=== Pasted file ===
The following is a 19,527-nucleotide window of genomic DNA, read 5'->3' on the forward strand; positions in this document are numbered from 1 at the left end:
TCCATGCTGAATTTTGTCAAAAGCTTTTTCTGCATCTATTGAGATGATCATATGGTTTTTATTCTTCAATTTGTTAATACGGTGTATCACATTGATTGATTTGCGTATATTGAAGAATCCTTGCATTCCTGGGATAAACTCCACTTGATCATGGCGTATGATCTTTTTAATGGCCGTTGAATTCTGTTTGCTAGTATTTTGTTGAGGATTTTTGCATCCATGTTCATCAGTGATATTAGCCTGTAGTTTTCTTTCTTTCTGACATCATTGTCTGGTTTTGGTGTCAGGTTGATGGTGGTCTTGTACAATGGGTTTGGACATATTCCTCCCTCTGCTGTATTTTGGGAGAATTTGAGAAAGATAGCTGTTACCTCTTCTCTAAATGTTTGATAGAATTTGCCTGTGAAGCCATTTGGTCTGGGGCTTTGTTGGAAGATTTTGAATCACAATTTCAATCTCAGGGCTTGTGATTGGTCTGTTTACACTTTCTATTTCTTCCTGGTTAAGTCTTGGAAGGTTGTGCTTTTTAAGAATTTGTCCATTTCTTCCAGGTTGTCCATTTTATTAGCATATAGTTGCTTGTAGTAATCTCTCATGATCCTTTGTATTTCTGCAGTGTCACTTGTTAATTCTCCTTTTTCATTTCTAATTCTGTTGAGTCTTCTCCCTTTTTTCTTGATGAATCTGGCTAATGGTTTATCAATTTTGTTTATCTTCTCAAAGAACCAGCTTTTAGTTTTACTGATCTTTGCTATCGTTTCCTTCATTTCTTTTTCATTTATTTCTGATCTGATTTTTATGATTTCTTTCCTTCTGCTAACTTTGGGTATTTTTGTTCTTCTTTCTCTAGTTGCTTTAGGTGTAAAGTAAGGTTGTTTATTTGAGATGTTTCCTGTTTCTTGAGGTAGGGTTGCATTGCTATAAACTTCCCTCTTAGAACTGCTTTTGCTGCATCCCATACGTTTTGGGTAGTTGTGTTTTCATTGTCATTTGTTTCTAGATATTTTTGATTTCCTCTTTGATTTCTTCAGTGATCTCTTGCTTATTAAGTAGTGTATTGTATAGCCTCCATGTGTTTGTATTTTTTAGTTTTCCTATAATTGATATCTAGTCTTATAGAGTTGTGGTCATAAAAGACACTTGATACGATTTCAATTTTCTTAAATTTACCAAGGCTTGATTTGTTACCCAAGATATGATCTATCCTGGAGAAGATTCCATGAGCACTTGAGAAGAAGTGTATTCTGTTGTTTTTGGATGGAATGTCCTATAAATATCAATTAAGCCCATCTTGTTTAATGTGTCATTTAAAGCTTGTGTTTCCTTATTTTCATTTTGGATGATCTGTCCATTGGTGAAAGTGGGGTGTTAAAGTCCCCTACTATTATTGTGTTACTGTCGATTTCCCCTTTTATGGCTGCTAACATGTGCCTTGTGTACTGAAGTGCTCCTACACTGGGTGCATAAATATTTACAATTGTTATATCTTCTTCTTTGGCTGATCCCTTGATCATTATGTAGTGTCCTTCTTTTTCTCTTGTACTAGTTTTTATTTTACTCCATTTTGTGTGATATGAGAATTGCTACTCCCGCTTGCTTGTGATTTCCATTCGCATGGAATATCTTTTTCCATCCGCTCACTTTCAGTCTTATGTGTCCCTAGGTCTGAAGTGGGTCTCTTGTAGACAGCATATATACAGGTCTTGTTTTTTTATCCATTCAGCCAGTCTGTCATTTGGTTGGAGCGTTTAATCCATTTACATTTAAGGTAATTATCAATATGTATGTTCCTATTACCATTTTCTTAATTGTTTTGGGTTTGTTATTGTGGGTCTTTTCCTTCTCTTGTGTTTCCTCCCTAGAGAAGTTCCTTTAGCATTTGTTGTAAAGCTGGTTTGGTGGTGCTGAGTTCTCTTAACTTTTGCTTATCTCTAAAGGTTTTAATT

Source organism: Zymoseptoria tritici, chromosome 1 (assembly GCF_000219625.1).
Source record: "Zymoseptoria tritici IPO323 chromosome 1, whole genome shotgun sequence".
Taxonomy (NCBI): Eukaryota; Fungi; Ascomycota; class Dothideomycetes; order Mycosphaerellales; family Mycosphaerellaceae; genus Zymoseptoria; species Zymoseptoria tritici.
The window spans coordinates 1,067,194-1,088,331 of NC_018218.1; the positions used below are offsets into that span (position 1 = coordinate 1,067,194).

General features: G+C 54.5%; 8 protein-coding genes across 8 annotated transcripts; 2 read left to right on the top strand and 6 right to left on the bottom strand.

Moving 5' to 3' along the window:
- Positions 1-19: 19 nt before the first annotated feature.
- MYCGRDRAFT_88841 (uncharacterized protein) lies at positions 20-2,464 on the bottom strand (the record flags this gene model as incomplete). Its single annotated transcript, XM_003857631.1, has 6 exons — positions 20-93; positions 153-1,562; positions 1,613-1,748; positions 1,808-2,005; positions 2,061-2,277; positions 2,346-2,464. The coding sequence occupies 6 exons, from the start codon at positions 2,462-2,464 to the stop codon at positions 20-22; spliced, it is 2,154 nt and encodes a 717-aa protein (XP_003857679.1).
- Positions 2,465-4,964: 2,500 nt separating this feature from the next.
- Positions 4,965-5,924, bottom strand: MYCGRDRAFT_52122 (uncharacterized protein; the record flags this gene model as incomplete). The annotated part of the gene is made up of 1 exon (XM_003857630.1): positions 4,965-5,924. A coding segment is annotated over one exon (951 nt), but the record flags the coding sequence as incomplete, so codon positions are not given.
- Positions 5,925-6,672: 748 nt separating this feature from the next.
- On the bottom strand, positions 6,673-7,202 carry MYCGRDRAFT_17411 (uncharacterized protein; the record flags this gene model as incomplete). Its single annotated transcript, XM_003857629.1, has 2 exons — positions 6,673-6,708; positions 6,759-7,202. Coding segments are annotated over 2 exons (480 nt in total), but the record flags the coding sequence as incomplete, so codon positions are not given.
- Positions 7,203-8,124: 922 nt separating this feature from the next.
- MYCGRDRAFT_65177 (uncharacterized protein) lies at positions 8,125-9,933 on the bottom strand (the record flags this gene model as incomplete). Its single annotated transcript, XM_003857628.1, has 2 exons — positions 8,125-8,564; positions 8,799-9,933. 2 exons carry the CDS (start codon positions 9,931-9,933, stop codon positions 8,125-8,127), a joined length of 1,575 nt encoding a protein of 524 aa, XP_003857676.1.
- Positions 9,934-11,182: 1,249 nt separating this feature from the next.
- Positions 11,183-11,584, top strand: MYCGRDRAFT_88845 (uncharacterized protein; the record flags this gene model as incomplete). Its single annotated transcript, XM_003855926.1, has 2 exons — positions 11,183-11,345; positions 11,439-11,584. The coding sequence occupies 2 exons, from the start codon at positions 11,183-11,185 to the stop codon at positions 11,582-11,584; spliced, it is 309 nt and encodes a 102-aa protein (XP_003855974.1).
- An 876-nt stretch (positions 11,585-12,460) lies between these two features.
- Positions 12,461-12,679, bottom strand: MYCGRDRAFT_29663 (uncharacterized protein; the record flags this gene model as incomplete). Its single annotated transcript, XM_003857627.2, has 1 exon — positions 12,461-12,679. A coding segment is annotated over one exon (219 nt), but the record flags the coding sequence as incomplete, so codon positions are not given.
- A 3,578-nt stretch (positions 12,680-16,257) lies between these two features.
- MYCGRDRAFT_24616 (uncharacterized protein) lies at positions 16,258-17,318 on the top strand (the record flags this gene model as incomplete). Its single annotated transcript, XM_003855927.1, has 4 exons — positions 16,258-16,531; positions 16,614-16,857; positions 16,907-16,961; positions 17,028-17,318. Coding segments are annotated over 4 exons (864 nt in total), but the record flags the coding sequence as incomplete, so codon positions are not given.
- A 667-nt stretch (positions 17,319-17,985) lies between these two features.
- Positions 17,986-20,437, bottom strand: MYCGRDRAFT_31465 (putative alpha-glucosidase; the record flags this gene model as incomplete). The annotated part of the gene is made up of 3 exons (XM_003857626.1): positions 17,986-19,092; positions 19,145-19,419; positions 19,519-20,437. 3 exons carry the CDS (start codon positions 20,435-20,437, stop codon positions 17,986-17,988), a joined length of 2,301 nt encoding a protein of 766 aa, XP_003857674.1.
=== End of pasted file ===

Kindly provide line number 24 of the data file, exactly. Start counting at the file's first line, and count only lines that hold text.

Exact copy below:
- Positions 17,986-20,437, bottom strand: MYCGRDRAFT_31465 (putative alpha-glucosidase; the record flags this gene model as incomplete). The annotated part of the gene is made up of 3 exons (XM_003857626.1): positions 17,986-19,092; positions 19,145-19,419; positions 19,519-20,437. 3 exons carry the CDS (start codon positions 20,435-20,437, stop codon positions 17,986-17,988), a joined length of 2,301 nt encoding a protein of 766 aa, XP_003857674.1.